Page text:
Page last updated at 10:17 GMT, Thursday, 11 March 2010

Welsh police 'report card' to go online

Police car
The forces were judged in three overall categories

A "report card" for the four Welsh police forces which grades the different areas of their work will be available to the public to view online.

Examinations by HM Inspectorate of Constabulary found work done by Welsh forces was generally "fair" or "good".

However, South Wales Police received a poor rating for public satisfaction, while the Gwent Police area had the highest levels of violent assault.

The website, www.mypolice.org.uk, is due to go live on Saturday.

It provides comparative statistics in areas such as gun and knife crime, assault, burglary and car crime, as well as showing levels of satisfaction and value for money.

There were three overall categories - local crime and policing, protection from serious harm, and confidence and satisfaction, with each having further sub-divisions.

All four forces were judged either good or fair overall in these areas.

How does your force rate?
DYFED-POWYS:
Good for local crime and policing
Fair for protection from serious harm
Fair for confidence and satisfaction
GWENT:
Fair for local crime and policing
Good for protection from serious harm
Fair for confidence and satisfaction
NORTH WALES:
Fair for local crime and policing
Fair for protection from serious harm
Fair for confidence and satisfaction
SOUTH WALES:
Fair for local crime and policing
Good for protection from serious harm
Fair for confidence and satisfaction
Source: Her Majesty's Inspectorate of Constabulary

South Wales Police was the only force to receive poor ratings in two sub-divisions, public confidence and comparative satisfaction from black and ethnic minorities.

But it received excellent ratings for suppressing gun crime and reducing road deaths and injuries.

North Wales Police, in comparison, did not receive any poor ratings, and was judged to be good or excellent in ethnic minority satisfaction polls, the only Welsh force not to receive a poor rating in this category.

HMIC inspector Dru Sharpling noted that the force continued to suffer "higher numbers of people killed or seriously injured in road accidents" than similar force areas in the UK.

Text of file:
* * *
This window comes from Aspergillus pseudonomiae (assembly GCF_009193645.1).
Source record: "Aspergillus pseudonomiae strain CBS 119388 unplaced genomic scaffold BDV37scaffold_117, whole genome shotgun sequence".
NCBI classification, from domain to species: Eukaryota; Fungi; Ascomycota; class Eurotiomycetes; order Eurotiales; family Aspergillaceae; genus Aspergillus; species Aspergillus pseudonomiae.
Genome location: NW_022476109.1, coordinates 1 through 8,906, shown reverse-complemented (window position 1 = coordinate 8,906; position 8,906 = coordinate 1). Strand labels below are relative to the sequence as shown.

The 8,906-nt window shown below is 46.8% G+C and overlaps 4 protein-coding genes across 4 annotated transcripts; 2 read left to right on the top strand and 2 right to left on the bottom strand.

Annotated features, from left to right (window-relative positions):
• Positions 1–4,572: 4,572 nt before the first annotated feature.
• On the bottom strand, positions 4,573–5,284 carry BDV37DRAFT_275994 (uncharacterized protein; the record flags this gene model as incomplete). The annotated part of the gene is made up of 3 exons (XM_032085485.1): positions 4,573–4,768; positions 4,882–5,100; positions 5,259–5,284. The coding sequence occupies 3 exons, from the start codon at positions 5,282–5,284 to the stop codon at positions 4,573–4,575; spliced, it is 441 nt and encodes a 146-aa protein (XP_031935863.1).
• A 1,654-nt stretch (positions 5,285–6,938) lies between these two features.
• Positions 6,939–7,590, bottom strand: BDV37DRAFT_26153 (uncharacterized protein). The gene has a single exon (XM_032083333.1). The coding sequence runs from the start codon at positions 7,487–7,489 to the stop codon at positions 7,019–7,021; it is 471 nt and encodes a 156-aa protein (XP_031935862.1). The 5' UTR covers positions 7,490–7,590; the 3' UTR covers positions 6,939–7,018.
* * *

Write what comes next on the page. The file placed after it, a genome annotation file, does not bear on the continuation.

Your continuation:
People living in the Gwent force area had lower comparative robbery rates than similar forces, but the highest level of violent assaults in Wales.

It was rated excellent at suppressing knife crime, but poor in ethnic minority satisfaction.

Dyfed-Powys Police was the only force to receive an excellent grade for reducing crime, with the inspector commenting: "The people of Dyfed-Powys think the police are doing a good job."

It was also judged excellent at reducing knife crime.

However the report noted facilities for victims of serious sexual offences needed to be strengthened.

South Wales Police said it had more work to do on improving public confidence in the force.

Public confidence

Chief Constable Peter Vaughan said: "Our aim is to be the best at understanding and responding to the unique needs of our communities.

"We have experienced significant increases in public confidence according to records which reflect the latest six-monthly period.

"This actually reflects a rate of improvement that is one of the best in England and Wales."

Mr Vaughan said he was concerned about the poor rating for black and ethnic minority satisfaction.

"It is pertinent to reassure the public, and especially people from those communities, that these statistics do relate to 2008/2009 and since then the gap in satisfaction has almost halved," he added.



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